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The Raiders regain a lost art
Paul Zimmerman
October 26, 1981
It's known as scoring, and it helped Oakland to its first win in a month
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October 26, 1981

The Raiders Regain A Lost Art

It's known as scoring, and it helped Oakland to its first win in a month

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The Oakland Raiders broke their three-game fast and scored last Sunday. Yes they did. They scored 18 points, which was enough to beat Tampa Bay by two; and they did it with a brand-new quarterback, Marc Wilson, and an offensive line that blocked as well as it is humanly possible to block, and a defense that was inspired in spots. And are things right in Pride and Poise Country now? No, they are not.

Forty minutes after the game, Al Davis, the owner, was slouched against a wall outside the Raiders' dressing room, cursing softly to himself and lobbing ice cubes into a laundry bag.

"How'd you like your new quarterback?" he was asked.

"I didn't get to see the real Marc Wilson," he said. Pause. Plink went an ice cube. Plink. "I don't know what I saw but it wasn't him. They didn't let the kid throw the ball. How many long passes did he throw, one?"

One exactly, an overthrow of Wide Receiver Cliff Branch in the end zone. The rest of the time it was little flips and dinks behind a line that gave Wilson an hour to throw the ball, a line that brutalized the Bucs when the Raiders ran.

Wilson said he had been "nervous...I never lost my nervousness...I didn't want to make a mistake." Davis shook his head, plinked a few more ice cubes and said, "They didn't let the kid open up. They called the first downs for him and the third downs. What could he do?"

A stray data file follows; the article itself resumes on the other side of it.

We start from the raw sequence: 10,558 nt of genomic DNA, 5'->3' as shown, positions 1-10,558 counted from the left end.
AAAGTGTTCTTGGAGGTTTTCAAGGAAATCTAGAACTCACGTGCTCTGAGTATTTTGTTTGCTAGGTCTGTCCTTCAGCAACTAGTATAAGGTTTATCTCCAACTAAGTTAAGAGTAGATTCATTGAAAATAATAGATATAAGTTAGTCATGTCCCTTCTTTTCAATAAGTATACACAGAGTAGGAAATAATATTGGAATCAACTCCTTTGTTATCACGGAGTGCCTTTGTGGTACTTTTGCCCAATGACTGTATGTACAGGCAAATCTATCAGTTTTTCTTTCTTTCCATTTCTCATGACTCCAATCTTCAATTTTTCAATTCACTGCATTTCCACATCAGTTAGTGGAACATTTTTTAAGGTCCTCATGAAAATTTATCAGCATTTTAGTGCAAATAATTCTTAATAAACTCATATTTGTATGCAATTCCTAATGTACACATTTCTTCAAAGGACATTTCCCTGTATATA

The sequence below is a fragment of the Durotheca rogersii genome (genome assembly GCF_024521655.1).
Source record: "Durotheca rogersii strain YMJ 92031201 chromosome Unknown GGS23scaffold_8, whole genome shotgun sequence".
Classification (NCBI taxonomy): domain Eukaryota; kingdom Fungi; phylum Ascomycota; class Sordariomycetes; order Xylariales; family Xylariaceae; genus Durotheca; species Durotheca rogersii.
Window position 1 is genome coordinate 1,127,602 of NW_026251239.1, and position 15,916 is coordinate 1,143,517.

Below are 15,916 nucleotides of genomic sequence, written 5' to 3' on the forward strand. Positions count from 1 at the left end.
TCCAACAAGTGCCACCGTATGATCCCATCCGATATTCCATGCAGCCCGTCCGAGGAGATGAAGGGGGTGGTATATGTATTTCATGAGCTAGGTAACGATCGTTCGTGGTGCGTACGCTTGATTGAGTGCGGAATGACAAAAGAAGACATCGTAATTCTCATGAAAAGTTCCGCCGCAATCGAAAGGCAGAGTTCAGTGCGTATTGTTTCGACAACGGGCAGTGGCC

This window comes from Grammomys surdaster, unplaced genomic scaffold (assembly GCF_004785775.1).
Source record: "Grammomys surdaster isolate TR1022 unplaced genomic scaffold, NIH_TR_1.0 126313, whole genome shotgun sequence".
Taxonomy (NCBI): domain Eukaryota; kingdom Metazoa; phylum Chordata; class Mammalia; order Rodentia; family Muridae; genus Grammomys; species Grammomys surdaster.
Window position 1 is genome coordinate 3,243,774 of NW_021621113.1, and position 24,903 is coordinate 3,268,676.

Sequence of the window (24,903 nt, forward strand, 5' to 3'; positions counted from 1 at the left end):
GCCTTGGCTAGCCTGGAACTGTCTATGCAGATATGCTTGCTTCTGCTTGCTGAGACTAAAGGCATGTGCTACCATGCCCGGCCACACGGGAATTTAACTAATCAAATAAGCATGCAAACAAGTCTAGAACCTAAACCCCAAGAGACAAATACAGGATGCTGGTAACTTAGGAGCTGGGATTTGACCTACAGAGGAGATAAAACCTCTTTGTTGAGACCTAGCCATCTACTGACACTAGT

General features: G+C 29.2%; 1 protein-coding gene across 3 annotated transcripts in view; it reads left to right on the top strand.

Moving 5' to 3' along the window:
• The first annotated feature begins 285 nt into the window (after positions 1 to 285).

This isn't Raider football. This kind of dink approach supposedly was what got Ken Stabler a ticket to Houston. It drives Davis crazy. Oh, the Raiders won the game all right. They won it because Ted Hendricks blocked Bill Capece's 31-yard field-goal try after a high snap with eight seconds left, and because of the brilliance of their offensive line, and their defense, which held Tampa Bay to zero first downs in the first half. But things are out of sync. The Raiders screwed up the clock at the end of the first half when they had a first-and-goal on the Tampa Bay three and had to settle for a field goal. They let the clock run and la-dedahed out of the huddle. "Yeah, I know, that was terrible," Davis said. "What the hell can I do? I'm the owner. I can't climb down on the field."

And if Wilson is Oakland's quarterback for real, if he doesn't just represent a holding operation until Jim Plunkett gets himself back together again, then the Raiders have a long way to go.

Wilson was pressing Sunday, and his ball was doing tricks as he tried to guide it to his target, but he's a good-looking young athlete. He stands 6'6", and when he drops back in the pocket during practice with long, graceful strides, Davis peers at him and smiles. "See that kid?" he will say. "He's going to be in the Pro Bowl someday."

There are two types of players Davis likes best, the ones he drafted in the first round and the ones he salvaged when the world had given up on them, e.g. Jim Plunkett, and last week it was time to replace one from column B with one from column A. The Raiders had just been shut out 27-0 in Kansas City. They had sunk to 2-4 in the AFC West, three games behind Denver. It was their third straight shutout, which sent people scurrying to the record books to learn that the last time this happened was during World War II, when the 1942 Brooklyn Dodgers suffered two shutouts at the end of the year and then led off 1943 with four more. The Raiders' high-powered offense (the deep pass, the punishing ground game) had coughed, sputtered and finally died. They were a joke.

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